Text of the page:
Mike Woodson hadn’t even been hired as the Knicks lead assistant coach — which became official Monday — the speculation had started. Coach Mike D’Antoni’s job is in serious danger.
When Donnie Walsh was pushed out the door, the ground under D’Antoni’s feet started to shift. Woodson, the former Hawks head coach, gives the Knicks a viable alternative if D’Antoni is shipped out. Plus, Woodson and Knicks acting president Glen Grunwald were teammates at Indiana. And Woodson has ties to Isiah Thomas, whose shadow still lingers over the organization (and still seems to have owner James Dolan’s ear).
You know the New York media is all over that. D’Antoni gets it, too, as reported at the New York Post.
“I think all coaches are on a one-year deal,” D’Antoni said on a conference call. “It’s whether you get a paid vacation, but we all have to do something to earn another year, especially with the Knicks.
“It’s not like they have to keep [you] around because they’re financially strapped. We have to produce. Whether it’s one or 10, it doesn’t matter. It’s going to come down to next year.”
Either way, this is a good move for Woodson. If he can get the Knicks to play better defense — no easy feat considering the players on that roster — he’s have his choice of head coaching jobs next year. If D’Antoni does get kicked to the curb, Woodson is standing right there.
All that said, I’d have a better chance guessing what Ron Artest is thinking than guessing what the Knicks will do next.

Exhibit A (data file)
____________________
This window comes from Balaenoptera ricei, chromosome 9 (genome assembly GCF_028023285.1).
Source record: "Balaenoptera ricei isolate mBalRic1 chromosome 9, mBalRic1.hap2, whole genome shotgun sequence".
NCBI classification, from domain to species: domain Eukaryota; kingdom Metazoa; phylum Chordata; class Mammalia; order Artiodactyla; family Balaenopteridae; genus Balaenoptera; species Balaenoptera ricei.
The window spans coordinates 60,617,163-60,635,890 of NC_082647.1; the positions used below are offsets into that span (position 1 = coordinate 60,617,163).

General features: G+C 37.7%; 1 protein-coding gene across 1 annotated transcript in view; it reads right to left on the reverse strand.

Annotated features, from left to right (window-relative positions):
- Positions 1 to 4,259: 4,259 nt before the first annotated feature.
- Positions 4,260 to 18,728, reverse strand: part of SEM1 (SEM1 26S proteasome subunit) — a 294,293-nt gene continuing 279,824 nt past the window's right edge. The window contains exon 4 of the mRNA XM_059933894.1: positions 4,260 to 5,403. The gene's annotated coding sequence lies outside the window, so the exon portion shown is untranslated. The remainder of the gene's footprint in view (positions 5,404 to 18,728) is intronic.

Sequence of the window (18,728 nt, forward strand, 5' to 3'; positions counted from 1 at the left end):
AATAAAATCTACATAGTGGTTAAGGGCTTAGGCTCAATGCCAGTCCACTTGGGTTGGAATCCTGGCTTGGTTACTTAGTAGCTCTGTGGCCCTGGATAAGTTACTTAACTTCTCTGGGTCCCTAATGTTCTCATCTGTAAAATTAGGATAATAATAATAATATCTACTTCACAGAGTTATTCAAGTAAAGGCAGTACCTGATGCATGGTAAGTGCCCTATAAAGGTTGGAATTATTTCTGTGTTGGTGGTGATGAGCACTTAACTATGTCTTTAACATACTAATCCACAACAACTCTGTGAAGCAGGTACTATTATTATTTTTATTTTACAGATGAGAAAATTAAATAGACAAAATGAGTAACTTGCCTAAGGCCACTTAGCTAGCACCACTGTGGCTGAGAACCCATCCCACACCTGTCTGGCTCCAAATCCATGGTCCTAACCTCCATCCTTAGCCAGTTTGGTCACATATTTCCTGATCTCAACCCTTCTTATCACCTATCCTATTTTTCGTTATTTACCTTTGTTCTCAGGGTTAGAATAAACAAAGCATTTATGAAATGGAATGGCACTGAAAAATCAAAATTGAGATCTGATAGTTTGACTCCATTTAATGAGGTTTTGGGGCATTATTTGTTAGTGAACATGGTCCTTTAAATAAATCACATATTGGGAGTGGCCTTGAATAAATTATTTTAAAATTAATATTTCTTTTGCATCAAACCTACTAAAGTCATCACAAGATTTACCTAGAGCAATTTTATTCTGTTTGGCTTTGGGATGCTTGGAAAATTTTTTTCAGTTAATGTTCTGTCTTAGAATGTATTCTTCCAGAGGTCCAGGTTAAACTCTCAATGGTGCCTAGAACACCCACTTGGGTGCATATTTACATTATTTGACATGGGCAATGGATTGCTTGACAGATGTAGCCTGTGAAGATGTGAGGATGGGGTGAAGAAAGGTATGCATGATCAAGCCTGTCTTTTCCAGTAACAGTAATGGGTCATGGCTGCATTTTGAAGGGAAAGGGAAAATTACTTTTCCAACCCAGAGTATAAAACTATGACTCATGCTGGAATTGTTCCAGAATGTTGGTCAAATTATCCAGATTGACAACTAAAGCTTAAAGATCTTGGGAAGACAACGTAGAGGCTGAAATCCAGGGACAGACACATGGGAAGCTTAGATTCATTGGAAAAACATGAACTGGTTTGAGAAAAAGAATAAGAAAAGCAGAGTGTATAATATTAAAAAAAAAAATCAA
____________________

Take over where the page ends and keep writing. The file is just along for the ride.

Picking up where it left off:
Tony Parker revealed a plan nearly two years ago to play until he’s 38.
Coming off his worst season since his rookie year, the Spurs point guard is sticking to that goal.
Parker, via Marc J. Spears of Yahoo Sports:
“The Spurs know I want to play until I’m 38,” Parker told Yahoo Sports in a recent phone interview. “That will be 20 seasons for me. That’s my goal. This year is No. 15. And if I’m lucky enough and I’m healthy, hopefully I can play 20 seasons and then I’ll be ready to retire.”
That seems pretty ambitious, no matter how you handle the conflicting math. (Parker is 33. If he plays 20 seasons, he’ll spend most of his final season at age 39 and turn 40 during the playoffs.)
Parker is already showing signs of slippage. Many of his key numbers were down last season, including ESPN’s real-plus minus, where he quietly slipped from 12th to 67th among point guards.
But Gregg Popovich is very liberal with resting his players, and Parker won’t have to carry too much of the load. Tim Duncan and Manu Ginobili will probably retire before Parker, but the Spurs will still have Kawhi Leonard and LaMarcus Aldridge.
I wouldn’t count on it, but it’s possible Parker lasts that long.
The Pelicans starting center, Omer Asik, is injured.
Their backup center, Alexis Ajinca, is injured.
Enter Greg Smith.
Scott Kushner of The Advocate:
Smith was part of the Rockets’ 2012-13 rotation, but otherwise, he has seen limited minutes in his four-year career with Houston and Dallas. In that small sample, he has looked alright. The 6-foot-10 24-year-old uses his big frame and massive hands to catch passes and finish efficiently near the rim. He has also become more disciplined defensively.
I wouldn’t be surprised if he makes the regular-season roster behind the 13 Pelicans with guaranteed salaries.
But it’s also possible New Orleans signed him just an extra preseason body. That’d beat relying too heavily on the aging Kendrick Perkins and undersized Jeff Adrien at center. Anthony Davis is the Pelicans’ best option at center with Asik and Ajinca sidelined (and maybe even with them healthy), but the biggest drawback to playing him there is the injury risk. If Davis is going to deal with the banging at center, might as well save it for games that count.
Still, even New Orleans plans to keep Smith only through the preseason, this at least gives him a chance to impress.